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Transition to independent living: Signs of self-determination in the discussions of Mexican students with intellectual disability

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Kershner, R 


jats:secjats:titleAccessible summary</jats:title>jats:p <jats:list list-type="bullet">

jats:list-itemjats:pSelf‐determination means that people decide for themselves about their future. Self‐determination is very important in people's transition to adulthood and independent living.</jats:p></jats:list-item>

jats:list-itemjats:pSix young adults talked with peers and facilitators about their transition to living in an independent‐living flat in Mexico.</jats:p></jats:list-item>

jats:list-itemjats:pWe wanted to learn what it was like for these young adults to transition to independent living.</jats:p></jats:list-item>

jats:list-itemjats:pThe young adults shared that: (a) It is their decision whether to move to an independent‐living flat; (b) They feel that living independently is challenging; (c) Learning new things at independent‐living contexts makes them feel good about themselves as young adults.</jats:p></jats:list-item>

jats:list-itemjats:pTalking with young people about their independent‐living experiences is important for planning transitions according to their own strengths and interests.</jats:p></jats:list-item>

jats:list-itemjats:pTalking to others can help people decide where and with whom to live.</jats:p></jats:list-item> </jats:list> </jats:p></jats:sec>jats:secjats:titleAbstract</jats:title>jats:secjats:titleBackground</jats:title>jats:pYoung people with intellectual disability experience important transitions as they move towards independent adult living. Transition is supported by self‐determination, comprising volition (making conscious choices) and agency (acting with intention). Dialogic interactions that legitimise students’ voices potentially promote self‐determination. Consequently, this project aimed to involve young people actively in talking together about their futures.</jats:p></jats:sec>jats:secjats:titleMethods</jats:title>jats:pThe research project took place in a university‐based transition programme in Mexico: Building Bridges. Six Mexican young adults with intellectual disability participated. The research project focused on their experiences of self‐determination in personal, social, and educational contexts. Data collection incorporated discussion sessions and participant observations. In discussions, students shared their experiences of transition to Building Bridges, and an independent‐living flat. A thematic analysis was conducted.</jats:p></jats:sec>jats:secjats:titleFindings</jats:title>jats:pThe students’ transition to Building Bridges was difficult, but they believed that they were learning and growing with support. Regarding their transition to the independent‐living context, the students perceive that whether to move or not is their decision, that independent living is challenging, and that the things they are learning make them feel good about themselves.</jats:p></jats:sec>jats:secjats:titleConclusions</jats:title>jats:pListening to students’ views prompts consideration of how transition programmes could enhance their self‐determination. For instance, by reflecting and negotiating rules with them; or giving them options, such as sleeping at the flat one day per week initially. Self‐determination is exercised within the context of relationships. Creating spaces for dialogues that allows educators and/or researchers to learn and reflect with students might be a way to know and legitimise students’ experiences, and plan transitions based on their strengths and interests.</jats:p></jats:sec></jats:sec>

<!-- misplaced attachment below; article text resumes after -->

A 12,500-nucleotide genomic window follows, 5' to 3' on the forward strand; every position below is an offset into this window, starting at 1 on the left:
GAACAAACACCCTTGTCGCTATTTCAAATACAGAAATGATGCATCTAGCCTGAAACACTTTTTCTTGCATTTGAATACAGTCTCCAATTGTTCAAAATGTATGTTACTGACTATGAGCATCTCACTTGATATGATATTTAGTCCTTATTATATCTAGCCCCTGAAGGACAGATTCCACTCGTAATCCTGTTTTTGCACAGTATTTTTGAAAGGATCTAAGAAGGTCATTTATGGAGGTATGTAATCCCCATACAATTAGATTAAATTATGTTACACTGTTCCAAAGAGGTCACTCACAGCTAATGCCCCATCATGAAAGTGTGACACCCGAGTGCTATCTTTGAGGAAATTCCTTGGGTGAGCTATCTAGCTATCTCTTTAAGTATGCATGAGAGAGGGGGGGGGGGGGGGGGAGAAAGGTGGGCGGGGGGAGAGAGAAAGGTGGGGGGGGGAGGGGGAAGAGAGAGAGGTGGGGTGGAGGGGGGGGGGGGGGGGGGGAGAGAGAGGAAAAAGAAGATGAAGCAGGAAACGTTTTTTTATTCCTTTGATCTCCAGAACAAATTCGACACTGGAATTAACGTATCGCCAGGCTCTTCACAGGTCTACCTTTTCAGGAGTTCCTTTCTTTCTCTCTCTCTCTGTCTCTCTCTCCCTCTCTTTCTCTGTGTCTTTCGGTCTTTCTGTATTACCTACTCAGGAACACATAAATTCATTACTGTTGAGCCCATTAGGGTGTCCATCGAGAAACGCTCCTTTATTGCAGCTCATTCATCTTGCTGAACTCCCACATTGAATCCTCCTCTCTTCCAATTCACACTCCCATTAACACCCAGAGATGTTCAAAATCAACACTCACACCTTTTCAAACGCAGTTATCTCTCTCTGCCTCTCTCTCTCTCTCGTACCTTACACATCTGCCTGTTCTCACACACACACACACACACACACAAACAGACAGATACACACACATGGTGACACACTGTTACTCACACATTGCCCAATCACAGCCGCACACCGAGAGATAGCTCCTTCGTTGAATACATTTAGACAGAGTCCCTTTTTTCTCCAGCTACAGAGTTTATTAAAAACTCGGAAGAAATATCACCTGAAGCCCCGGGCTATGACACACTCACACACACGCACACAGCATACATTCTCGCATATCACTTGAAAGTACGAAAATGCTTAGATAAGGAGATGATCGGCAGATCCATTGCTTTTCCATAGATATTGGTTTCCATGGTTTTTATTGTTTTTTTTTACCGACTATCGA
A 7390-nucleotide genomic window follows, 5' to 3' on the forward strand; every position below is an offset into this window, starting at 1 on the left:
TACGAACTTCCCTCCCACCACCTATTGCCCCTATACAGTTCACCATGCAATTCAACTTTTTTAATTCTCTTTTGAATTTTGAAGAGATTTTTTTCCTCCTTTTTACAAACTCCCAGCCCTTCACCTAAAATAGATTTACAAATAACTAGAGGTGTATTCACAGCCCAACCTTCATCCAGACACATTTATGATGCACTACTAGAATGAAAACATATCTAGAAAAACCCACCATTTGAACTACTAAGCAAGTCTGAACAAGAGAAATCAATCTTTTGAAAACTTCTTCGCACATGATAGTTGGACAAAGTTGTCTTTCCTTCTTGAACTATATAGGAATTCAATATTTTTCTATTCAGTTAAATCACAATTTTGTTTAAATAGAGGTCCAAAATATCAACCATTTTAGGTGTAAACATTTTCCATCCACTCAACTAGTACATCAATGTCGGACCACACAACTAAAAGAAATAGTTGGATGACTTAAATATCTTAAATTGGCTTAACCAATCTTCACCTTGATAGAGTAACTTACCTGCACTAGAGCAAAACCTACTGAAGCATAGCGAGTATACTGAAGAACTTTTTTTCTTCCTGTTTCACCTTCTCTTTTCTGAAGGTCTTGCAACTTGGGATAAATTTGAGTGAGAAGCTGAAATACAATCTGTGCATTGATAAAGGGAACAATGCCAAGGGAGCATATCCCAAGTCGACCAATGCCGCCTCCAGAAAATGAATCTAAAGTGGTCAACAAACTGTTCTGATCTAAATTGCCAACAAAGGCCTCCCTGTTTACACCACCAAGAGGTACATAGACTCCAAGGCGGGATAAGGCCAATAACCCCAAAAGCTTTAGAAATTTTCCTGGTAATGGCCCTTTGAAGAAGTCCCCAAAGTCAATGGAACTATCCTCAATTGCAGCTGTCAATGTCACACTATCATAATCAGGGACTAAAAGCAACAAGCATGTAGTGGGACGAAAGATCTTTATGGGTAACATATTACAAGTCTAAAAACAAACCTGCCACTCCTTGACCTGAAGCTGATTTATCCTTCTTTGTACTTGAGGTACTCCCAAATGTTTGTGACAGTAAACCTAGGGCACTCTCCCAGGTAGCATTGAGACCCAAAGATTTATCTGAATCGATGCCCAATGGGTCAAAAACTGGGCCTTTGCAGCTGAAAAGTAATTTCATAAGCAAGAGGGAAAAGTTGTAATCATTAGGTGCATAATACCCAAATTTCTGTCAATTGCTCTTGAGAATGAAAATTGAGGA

communication, empowerment issues, independent living, learning (intellectual) disabilities, social interaction

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British Journal of Learning Disabilities

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Consejo Nacional de Ciencia y Tecnología (CONACYT); Cambridge Commonwealth, European and International Trust.